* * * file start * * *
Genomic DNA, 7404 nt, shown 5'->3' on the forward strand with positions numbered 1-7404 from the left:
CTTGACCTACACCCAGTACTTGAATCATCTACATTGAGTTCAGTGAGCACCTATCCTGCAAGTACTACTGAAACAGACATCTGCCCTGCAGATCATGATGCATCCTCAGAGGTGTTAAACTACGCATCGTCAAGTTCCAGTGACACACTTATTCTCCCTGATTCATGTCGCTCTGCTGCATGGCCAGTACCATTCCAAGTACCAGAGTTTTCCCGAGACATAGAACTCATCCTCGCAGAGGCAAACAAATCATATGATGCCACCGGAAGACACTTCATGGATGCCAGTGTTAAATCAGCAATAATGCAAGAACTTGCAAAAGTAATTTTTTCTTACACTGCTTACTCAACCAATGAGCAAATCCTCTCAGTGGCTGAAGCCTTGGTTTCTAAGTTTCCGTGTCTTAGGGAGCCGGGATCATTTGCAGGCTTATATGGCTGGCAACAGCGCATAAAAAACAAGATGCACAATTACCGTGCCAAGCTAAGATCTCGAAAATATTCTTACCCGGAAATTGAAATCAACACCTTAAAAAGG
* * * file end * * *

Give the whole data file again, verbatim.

Genomic DNA, 7404 nt, shown 5'->3' on the forward strand with positions numbered 1-7404 from the left:
CTTGACCTACACCCAGTACTTGAATCATCTACATTGAGTTCAGTGAGCACCTATCCTGCAAGTACTACTGAAACAGACATCTGCCCTGCAGATCATGATGCATCCTCAGAGGTGTTAAACTACGCATCGTCAAGTTCCAGTGACACACTTATTCTCCCTGATTCATGTCGCTCTGCTGCATGGCCAGTACCATTCCAAGTACCAGAGTTTTCCCGAGACATAGAACTCATCCTCGCAGAGGCAAACAAATCATATGATGCCACCGGAAGACACTTCATGGATGCCAGTGTTAAATCAGCAATAATGCAAGAACTTGCAAAAGTAATTTTTTCTTACACTGCTTACTCAACCAATGAGCAAATCCTCTCAGTGGCTGAAGCCTTGGTTTCTAAGTTTCCGTGTCTTAGGGAGCCGGGATCATTTGCAGGCTTATATGGCTGGCAACAGCGCATAAAAAACAAGATGCACAATTACCGTGCCAAGCTAAGATCTCGAAAATATTCTTACCCGGAAATTGAAATCAACACCTTAAAAAGG